I spent this past Shabbat with 45 dynamic, young Russian-speaking Olim, none of whom have childhood Pesach memories from the FSU.
When we talked about the upcoming holiday, they shared anecdotes from their first Pesach experiences in university, in the Israeli army or with Israeli friends.
This may sound surprising and even sobering. How is it possible that Pesach, the most celebrated Israeli holiday, was not part of these young Jews’ upbringing? For me, this only accentuates the miracle of their presence in Israel today.
They are the fulfillment of the promise that God made to Abraham:
“The fourth generation will return here.” (Breishit 15:17)
Their Jewish parents or grandparents could not pass on the Jewish “geshtalt”, customs, and knowledge of the pre-War generation. But they, the fourth generation, have returned not only physically to the Jewish homeland, but potentially to the values and vast heritage of their great grandparents.
With the right encouragement and inspiration, young Russian-speaking Olim can now search for the most meaningful expressions of their Judaism in Israel, reacquaint themselves with the Jewish bookshelf, including the deep Torah of Eretz Yisrael, and hopefully build their futures in the uniquely family-oriented and traditional society that is our Start-Up Nation.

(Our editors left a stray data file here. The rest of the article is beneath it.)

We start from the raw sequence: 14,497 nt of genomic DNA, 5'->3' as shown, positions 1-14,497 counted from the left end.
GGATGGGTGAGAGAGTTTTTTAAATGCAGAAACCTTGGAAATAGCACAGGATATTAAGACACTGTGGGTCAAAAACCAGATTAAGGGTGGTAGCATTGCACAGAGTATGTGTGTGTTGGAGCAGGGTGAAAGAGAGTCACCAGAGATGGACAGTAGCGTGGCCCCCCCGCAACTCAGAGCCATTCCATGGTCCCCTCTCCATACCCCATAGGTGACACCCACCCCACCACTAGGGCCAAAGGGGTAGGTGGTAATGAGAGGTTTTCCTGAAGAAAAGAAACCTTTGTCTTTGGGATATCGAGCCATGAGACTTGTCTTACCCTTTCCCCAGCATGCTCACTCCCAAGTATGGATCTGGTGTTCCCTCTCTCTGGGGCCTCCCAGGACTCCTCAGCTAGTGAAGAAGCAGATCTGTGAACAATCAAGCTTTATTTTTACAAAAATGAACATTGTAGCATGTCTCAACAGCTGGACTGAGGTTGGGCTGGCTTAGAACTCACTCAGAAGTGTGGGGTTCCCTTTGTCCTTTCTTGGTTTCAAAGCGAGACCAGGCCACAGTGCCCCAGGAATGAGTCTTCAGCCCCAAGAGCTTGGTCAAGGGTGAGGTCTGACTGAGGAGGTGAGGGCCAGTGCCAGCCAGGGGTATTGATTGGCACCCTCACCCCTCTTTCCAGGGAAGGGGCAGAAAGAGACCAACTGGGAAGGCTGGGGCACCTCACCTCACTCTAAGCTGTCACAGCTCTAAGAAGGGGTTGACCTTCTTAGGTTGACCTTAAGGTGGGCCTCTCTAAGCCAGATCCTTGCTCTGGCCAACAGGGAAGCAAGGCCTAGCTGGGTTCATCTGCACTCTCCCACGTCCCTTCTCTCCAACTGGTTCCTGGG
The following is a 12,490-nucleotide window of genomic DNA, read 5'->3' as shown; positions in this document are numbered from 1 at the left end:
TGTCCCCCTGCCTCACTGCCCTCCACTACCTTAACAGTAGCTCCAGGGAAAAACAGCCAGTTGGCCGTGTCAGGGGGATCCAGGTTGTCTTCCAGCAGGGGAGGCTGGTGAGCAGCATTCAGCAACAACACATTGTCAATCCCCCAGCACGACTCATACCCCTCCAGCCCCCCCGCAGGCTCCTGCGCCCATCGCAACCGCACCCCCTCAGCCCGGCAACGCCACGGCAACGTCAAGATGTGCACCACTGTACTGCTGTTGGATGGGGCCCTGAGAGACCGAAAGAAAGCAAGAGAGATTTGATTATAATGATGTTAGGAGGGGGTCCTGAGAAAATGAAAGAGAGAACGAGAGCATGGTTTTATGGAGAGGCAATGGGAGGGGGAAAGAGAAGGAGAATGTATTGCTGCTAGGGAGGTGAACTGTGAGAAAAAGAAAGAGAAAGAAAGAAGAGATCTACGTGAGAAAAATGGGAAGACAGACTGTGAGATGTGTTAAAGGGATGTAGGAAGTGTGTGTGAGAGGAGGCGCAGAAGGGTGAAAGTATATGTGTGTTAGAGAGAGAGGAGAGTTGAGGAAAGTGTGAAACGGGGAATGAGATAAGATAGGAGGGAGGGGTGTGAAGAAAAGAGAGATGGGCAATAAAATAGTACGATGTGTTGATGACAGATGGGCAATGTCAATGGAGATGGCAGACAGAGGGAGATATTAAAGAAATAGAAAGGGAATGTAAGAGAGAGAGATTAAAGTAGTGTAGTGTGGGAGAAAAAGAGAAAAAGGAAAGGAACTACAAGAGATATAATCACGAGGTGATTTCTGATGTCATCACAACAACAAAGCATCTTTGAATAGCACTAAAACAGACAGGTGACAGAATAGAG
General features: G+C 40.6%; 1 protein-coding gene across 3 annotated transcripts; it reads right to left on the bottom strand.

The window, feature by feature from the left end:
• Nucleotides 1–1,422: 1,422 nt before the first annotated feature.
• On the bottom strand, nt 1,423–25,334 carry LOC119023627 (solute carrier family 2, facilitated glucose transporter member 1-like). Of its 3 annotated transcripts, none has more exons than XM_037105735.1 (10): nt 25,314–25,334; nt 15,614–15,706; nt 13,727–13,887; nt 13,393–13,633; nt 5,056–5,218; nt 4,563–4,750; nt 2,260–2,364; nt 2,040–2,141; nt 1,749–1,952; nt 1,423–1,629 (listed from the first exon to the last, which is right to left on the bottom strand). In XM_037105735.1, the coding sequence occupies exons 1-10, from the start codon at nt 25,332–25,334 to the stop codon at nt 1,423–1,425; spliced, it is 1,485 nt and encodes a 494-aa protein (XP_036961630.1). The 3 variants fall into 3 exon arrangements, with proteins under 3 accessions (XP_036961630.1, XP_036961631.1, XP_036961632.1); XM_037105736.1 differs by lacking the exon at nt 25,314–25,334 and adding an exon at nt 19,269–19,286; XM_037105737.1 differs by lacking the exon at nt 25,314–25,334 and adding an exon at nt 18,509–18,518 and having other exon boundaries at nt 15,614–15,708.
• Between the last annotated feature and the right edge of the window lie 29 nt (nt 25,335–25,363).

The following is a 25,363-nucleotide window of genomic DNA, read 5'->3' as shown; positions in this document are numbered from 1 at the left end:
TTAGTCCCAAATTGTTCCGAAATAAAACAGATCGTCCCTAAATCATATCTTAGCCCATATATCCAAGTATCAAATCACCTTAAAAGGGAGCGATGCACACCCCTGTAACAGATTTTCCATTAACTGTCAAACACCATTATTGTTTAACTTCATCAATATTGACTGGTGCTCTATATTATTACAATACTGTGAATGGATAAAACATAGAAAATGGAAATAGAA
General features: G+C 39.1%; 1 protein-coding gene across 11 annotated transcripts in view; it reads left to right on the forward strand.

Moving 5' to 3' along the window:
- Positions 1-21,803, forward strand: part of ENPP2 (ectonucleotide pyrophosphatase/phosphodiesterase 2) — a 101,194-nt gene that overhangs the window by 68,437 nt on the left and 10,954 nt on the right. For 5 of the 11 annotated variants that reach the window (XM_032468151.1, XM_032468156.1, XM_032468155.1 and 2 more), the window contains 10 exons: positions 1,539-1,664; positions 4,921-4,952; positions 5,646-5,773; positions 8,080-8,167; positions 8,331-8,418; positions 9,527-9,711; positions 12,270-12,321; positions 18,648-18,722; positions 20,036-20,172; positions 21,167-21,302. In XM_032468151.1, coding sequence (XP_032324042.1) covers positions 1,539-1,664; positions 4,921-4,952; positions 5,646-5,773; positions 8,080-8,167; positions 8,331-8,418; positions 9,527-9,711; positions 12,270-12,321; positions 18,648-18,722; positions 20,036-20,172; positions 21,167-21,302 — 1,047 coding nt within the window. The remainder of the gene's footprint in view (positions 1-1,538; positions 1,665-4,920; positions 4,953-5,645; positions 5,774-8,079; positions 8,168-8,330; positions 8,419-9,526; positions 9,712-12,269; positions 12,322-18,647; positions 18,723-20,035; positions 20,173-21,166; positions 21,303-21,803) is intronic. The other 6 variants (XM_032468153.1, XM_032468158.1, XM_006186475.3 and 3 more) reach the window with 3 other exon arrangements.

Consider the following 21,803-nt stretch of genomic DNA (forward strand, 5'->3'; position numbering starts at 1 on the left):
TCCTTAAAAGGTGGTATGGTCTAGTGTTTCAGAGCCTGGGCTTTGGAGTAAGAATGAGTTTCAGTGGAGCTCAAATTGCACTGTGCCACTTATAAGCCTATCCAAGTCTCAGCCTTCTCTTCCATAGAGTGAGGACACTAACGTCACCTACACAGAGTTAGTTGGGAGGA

And if we invite them to our Pesach Seders, they have a good chance of retaking the reins of their great grandparents in their future Seders with their families, and of fulfilling the mitzvah “Vehigadata l’vincha” — “and you shall recount to your children” their personal stories of Exodus and reclaimed, proud Jewish identity.
This is a critical facet of the “Ma Nishtana” that we must ask ourselves every year. What has changed in our lives since our last Seder, and in the lives of other members of this miraculous generation?
Every Oleh and Seder participant around the world is a manifestation of the physical and spiritual ingathering, anticipated by the prophet Malachi that we read in this week’s Haftarah on Shabbat HaGadol – the “Great Shabbat” before departing Egypt for the Land of Israel, over three thousand years ago, and every year:
“I will send you Elijah the Prophet before God’s great and awesome day. And he will return the fathers’ heart towards their children, and the children’s heart towards their fathers.” (Malachi 3:23)
Shabbat Shalom and Chag Kasher v’Sameach!